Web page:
Too often the discussion of economic incentives amounts to being pleasantly surprised that dogs like dog food. It shouldn’t be the end of the story that giving free money and tax credits for Industry X draws positive feedback from members of Industry X. What are its effects on consumers, taxpayers, the other industries, etc., from whom resources are taken to give goodies to Industry X?
It certainly isn’t surprising that, for example, the solar industry in North Carolina, which exists almost entirely because of state incentives and purchasing mandates, is trying to convince lawmakers of its vitality because of those state supports. Logically, the case makes no sense. Real successful industries don’t need permanent life support.
— Yours truly, Carolina Journal, 4/23/13
It is well-known — they freely admit it — that the solar industry’s business model is based on government subsidies and purchase mandates. To keep people being forced to buy it, this model requires a constant drumbeat of reports and press clippings making the same two self-defeating points over and over again and hoping no one in elected office sees how they don’t make sense:
- Solar is an incredibly strong, vibrant industry in North Carolina …
- … that would crumble like a kid’s sandcastle the instant the government withdrew tax incentives, grants, purchase mandates, etc.
At issue today is the pending vote in the N.C. House over House Bill 760, which would, among other things,
- freeze (not even sunset!) the renewable energy portfolio standards (REPS) mandate
- repeal an 80 percent property-tax exemption for solar (oh no! our property would be treated like everyone else’s! calamity!)
- study the long-term energy needs of North Carolinians, including the effects of the REPS mandate (pay no attention to the cronyism behind the curtain!)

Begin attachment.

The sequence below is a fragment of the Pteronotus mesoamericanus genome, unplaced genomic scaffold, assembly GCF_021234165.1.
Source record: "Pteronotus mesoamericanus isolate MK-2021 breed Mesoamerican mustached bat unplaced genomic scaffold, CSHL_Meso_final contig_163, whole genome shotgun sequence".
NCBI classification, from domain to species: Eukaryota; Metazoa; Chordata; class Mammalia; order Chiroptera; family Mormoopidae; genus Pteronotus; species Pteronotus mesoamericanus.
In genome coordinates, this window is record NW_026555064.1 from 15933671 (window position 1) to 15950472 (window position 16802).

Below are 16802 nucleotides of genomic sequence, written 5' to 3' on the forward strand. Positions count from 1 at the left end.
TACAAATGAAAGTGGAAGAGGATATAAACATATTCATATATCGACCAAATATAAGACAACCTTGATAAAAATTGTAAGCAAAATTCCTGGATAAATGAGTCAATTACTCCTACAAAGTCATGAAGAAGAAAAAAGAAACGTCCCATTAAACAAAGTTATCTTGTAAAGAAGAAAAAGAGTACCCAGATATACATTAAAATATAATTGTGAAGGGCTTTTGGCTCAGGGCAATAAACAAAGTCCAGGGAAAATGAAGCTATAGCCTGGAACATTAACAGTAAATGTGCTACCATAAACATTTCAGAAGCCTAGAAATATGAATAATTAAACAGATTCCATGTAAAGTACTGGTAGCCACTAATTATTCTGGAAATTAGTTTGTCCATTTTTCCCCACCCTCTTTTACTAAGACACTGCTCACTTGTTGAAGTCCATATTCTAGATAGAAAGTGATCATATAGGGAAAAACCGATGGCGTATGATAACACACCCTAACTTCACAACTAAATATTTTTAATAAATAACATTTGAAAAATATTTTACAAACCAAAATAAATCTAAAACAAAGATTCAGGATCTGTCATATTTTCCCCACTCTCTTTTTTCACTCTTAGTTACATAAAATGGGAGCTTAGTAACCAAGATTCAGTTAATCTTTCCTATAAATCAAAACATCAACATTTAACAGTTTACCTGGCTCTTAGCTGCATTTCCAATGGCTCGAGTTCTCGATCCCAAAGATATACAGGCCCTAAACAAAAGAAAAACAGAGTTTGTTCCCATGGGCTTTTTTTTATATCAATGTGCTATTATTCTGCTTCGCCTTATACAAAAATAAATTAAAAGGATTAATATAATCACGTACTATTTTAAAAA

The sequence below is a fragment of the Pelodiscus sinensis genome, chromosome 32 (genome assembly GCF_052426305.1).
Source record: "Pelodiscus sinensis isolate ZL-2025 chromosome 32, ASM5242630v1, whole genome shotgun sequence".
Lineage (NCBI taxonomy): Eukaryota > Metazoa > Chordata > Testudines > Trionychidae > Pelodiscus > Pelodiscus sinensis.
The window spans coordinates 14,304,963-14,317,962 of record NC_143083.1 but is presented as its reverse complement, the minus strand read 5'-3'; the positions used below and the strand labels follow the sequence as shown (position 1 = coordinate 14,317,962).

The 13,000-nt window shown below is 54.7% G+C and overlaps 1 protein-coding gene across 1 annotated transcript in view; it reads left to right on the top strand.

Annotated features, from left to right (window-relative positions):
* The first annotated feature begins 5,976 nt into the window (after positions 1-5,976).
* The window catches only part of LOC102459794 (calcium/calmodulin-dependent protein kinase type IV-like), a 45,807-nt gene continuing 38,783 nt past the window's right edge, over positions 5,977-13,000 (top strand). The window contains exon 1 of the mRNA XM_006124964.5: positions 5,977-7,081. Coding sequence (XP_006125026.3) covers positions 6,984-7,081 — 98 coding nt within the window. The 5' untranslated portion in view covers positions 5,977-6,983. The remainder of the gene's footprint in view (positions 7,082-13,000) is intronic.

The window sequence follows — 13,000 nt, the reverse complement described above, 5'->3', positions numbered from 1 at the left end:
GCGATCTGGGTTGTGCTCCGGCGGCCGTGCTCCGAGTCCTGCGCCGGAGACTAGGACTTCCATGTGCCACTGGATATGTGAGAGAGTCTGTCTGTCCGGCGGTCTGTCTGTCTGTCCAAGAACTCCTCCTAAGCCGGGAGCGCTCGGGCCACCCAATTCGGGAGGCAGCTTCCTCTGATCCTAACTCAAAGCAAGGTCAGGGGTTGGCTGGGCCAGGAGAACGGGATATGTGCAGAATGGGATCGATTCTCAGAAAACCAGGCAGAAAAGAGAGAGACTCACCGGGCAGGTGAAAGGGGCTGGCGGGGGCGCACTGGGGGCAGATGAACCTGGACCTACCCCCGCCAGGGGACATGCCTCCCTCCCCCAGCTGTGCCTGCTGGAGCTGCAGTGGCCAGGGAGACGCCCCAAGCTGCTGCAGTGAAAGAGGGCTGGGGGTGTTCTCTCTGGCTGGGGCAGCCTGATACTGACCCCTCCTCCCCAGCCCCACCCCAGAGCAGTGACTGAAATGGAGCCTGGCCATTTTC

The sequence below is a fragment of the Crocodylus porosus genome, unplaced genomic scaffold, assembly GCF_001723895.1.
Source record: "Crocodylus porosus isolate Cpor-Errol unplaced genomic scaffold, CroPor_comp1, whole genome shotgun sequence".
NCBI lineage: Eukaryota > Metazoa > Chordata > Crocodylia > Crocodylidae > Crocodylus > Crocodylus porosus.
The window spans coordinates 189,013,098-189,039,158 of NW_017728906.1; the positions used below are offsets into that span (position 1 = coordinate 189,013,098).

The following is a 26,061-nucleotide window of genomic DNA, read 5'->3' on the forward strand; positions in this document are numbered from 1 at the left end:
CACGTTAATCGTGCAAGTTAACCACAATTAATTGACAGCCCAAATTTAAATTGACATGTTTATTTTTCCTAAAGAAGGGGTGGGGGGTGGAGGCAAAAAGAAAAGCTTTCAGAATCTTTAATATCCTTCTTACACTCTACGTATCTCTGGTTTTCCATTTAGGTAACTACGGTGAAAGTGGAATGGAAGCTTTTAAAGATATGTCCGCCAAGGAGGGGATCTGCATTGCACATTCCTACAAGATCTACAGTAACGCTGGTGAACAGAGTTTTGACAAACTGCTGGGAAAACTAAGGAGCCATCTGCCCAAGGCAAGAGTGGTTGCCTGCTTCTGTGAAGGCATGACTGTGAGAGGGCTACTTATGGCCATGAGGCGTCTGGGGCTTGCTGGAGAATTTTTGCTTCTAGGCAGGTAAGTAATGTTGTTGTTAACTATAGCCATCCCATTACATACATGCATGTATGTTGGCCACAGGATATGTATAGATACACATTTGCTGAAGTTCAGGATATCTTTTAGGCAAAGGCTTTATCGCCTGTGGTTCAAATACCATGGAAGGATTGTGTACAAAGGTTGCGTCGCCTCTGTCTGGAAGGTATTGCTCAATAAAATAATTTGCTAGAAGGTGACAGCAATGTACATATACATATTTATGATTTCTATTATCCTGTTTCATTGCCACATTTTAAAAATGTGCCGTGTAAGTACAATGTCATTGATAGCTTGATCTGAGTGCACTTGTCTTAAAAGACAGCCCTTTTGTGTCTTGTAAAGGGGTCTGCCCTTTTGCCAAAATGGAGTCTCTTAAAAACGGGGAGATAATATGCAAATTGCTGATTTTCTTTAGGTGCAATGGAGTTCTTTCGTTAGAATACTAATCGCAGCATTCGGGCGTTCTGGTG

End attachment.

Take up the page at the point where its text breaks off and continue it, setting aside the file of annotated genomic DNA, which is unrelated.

- study the known and measurable costs and benefits of distributed generation (not costs too, never costs!)
Already the industry has managed to grovel its way into getting lawmakers and the governor to agree to an extension of its 35 percent tax credit. Yet HB 760 still threatens its very existence?
A survey of electric utilities released Monday ranks North Carolina third in the nation for new solar power operations added in 2014. …
Duke Energy’s solar expansion is fueled, in large part, by demanding —
Demanding who? Consumers who have no choice over their electricity provider but who desperately want more solar? Ratepayers whose most important need at the flip of the switch is actually to swell with pride at the state’s suddenly new, higher solar ranking released coincidentally before an important vote in the House? Reading on…
— by demanding North Carolina regulations that require utilities to add an increasing portion of renewable energy to their sources of power.
Those regulations are being challenged in the current General Assembly.
Mandates established by the legislature in 2007 required utilities to buy 3 percent renewable energy by 2012, 6 percent by 2015, 10 percent by 2018 and 12.5 percent by 2021.
Proof once again that the solar industry thinks it cannot survive unless poor people with no say in the matter are forced to buy power from them through the only electricity provider they’re allowed to buy from.